Attacks in Egypt May Hinder Democracy

Monday's bombings could have serious consequences for Egyptian politicians — and the attacks may strengthen those who oppose democratic reforms in Egypt. Robert talks with Walid Kaziha, a political science professor at the American University-Cairo.

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ROBERT SIEGEL, host:

What might be the consequences of the bombings in Dahab for Egyptian politics? I'm going to put that question now to Professor Walid Kazziha, who's a professor of political science at the American University, Cairo. Professor Kazziha, what might President Mubarak do in response to this bombing, which is by no means the first?

Dr. WALID KAZZIHA (American University, Cairo): I think this has to be seen within the context of the present controversy between the government and the opposition parties and a good part of public opinion about the necessity of eliminating the emergency laws that have been installed since 1981, the assignation of Sadat. Now, the government is trying to replace the emergency laws by anti-terrorism law, and opposition parties are looking at this is as a way of going out from the door and coming back through the window. And there is a controversy. And that incident is going to strengthen the hands of the government.

SIEGEL: It would be further argument, the bombing in Dahab, that there should be some kind of continued emergency under a terrorism or whatever you call it.

Dr. KAZZIHA: That's right.

SIEGEL: A pattern to terror attacks in Egypt seems to be going after tourist attractions. Is there a great deal of discussion among the Islamists in Egypt that European and other tourists to Egypt should be a target of their violence?

Dr. KAZZIHA: I think the violence in Sinai, in particular due to the closeness of eastern Sinai to Palestine, and sentiment that provokes. And at the same time, on previous occasions, the government reaction to incidents that took place last year and the year before had been overwhelming and may have provoked some of the tribesmen to be taking anti-government position. And so, one thing is leading to another.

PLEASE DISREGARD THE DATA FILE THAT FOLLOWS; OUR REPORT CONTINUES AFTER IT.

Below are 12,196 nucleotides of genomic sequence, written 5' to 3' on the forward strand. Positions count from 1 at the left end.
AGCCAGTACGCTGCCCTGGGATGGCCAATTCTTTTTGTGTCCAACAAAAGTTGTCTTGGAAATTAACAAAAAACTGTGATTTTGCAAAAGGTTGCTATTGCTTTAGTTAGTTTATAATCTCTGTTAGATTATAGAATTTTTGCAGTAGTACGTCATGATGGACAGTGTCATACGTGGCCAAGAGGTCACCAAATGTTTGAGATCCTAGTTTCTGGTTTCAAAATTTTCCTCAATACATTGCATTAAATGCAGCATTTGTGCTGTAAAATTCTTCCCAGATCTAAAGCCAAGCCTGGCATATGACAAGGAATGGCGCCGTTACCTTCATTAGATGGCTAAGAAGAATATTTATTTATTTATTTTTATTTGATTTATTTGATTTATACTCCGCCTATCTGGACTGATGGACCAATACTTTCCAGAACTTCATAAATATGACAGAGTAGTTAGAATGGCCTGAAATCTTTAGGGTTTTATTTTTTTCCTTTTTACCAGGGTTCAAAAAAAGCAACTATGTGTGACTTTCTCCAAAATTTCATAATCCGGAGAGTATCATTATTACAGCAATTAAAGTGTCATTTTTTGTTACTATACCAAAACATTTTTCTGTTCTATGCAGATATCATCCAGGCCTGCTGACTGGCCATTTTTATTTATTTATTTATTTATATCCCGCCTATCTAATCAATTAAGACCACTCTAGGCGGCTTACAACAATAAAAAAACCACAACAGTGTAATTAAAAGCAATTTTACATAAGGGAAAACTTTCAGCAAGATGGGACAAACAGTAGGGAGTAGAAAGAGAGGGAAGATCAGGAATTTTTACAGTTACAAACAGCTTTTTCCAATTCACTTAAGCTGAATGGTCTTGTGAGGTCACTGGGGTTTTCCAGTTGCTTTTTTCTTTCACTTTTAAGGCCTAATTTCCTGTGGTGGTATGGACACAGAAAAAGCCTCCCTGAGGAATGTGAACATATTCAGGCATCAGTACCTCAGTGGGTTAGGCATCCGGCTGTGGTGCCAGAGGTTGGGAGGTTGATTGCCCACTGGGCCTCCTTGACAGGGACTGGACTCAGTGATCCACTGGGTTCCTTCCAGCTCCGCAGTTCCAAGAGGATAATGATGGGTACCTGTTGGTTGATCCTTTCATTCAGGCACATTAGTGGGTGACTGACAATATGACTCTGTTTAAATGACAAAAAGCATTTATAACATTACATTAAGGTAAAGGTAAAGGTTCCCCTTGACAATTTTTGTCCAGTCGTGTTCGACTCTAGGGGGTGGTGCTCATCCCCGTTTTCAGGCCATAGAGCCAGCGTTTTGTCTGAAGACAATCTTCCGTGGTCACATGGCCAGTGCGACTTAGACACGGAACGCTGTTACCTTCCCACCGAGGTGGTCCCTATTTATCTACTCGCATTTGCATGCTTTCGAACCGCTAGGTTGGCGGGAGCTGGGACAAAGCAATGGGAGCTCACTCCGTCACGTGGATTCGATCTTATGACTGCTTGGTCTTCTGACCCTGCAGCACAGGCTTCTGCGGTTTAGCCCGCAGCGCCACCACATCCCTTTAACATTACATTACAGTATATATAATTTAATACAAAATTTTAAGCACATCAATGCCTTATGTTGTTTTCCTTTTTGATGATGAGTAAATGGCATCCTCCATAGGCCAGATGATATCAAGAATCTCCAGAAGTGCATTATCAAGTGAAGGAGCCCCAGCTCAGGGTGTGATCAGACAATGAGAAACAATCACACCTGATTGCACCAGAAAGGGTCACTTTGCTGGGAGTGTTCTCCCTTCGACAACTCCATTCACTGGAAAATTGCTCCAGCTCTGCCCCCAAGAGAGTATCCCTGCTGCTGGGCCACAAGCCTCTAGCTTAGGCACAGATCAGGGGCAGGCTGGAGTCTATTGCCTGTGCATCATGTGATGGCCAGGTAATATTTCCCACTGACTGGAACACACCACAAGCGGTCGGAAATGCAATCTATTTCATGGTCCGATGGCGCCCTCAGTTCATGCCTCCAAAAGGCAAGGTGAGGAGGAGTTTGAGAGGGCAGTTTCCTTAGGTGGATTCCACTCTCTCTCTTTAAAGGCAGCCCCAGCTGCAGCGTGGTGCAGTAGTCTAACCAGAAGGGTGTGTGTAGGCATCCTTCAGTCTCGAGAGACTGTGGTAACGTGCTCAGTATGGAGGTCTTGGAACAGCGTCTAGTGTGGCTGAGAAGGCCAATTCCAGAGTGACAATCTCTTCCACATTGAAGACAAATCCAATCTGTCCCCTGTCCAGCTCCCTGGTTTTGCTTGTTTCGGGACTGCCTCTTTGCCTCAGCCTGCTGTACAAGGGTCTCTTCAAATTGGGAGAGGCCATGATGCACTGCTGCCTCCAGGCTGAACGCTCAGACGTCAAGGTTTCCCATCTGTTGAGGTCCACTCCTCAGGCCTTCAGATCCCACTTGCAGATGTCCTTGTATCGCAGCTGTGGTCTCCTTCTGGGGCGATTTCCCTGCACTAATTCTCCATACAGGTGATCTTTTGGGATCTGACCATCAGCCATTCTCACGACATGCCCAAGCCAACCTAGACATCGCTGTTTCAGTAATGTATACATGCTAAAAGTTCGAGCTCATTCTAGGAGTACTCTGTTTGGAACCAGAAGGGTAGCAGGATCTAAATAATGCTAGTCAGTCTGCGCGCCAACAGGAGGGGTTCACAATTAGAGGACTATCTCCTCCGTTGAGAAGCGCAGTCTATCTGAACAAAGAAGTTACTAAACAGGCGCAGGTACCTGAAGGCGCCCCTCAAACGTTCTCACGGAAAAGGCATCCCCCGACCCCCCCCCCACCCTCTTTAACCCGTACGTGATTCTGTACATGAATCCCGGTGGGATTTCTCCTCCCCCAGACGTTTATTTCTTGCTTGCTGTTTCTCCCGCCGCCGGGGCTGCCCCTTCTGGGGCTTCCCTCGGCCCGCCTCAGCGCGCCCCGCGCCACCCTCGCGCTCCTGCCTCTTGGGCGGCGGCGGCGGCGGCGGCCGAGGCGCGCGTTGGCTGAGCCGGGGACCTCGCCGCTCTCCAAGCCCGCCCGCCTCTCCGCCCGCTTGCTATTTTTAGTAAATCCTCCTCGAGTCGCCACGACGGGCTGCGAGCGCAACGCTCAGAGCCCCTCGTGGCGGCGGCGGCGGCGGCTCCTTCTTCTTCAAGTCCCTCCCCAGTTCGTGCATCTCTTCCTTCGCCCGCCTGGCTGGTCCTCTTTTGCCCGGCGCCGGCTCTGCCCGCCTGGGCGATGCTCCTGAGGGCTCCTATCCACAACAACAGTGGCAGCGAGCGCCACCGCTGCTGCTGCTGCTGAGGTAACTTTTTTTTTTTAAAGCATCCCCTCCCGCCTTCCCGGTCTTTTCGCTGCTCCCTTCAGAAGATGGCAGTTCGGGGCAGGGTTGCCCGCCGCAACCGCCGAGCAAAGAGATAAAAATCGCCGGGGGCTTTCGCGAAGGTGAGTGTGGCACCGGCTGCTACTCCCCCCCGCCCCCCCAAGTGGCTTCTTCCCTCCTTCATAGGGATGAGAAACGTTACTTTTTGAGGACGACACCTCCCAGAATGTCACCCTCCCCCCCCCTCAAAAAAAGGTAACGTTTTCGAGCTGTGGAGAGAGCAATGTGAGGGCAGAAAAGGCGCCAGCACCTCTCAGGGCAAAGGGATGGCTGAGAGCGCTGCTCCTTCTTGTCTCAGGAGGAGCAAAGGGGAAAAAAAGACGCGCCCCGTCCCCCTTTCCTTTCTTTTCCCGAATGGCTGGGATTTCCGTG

SIEGEL: The first point you were saying was, because the Sinai, you're saying, because it's close to Israel. If there are Israeli tourists at a hotel, that's a reason that Islamists would attack it?

Dr. KAZZIHA: That's right.

SIEGEL: But I'd like you to elaborate on the distinction you just made about local tribes. You're saying that people make a distinction in Egypt between Cairo-based Islamist groups and local Bedouins, who might get involved in such actions?

Dr. KAZZIHA: I think the general feeling is that terrorist groups are small units that are isolated from each other. But what had happened in Sinai in previous cases is that the government retaliated overwhelmingly against the tribesmen, and that may have led some of the younger people among them to form new cells that are operating on their own.

SIEGEL: When you say retaliated overwhelmingly against the tribesmen, what happened?

Dr. KAZZIHA: Well, last July when there was a terrorist act in Sharm El-Sheikh, the government takes security measures that are of a blanket type, that is, they go and there is a large number of people. Some estimated at that time like 3,000. And, in the course of doing this, they do antagonize a lot of tribesmen.

SIEGEL: Do you think that at this moment, President Mubarak might be communicating to the United States, I think we have to cool it a little bit on becoming a more open democratic society, we still have some old problems that have been with us now for 25 years, so let's lay off the democratization campaign for awhile?

Dr. KAZZIHA: That's right. I think that this incident, as well as the incidents previously, play into the hands of the existing regime and it will utilize it and it will exploit it eternally to consolidate.

SIEGEL: Well Professor Kazziha, thank you very much for talking with us this way.

Dr. KAZZIHA: You're most welcome.

SIEGEL: That's political scientist Walid Kazziha, of the American University in Cairo.

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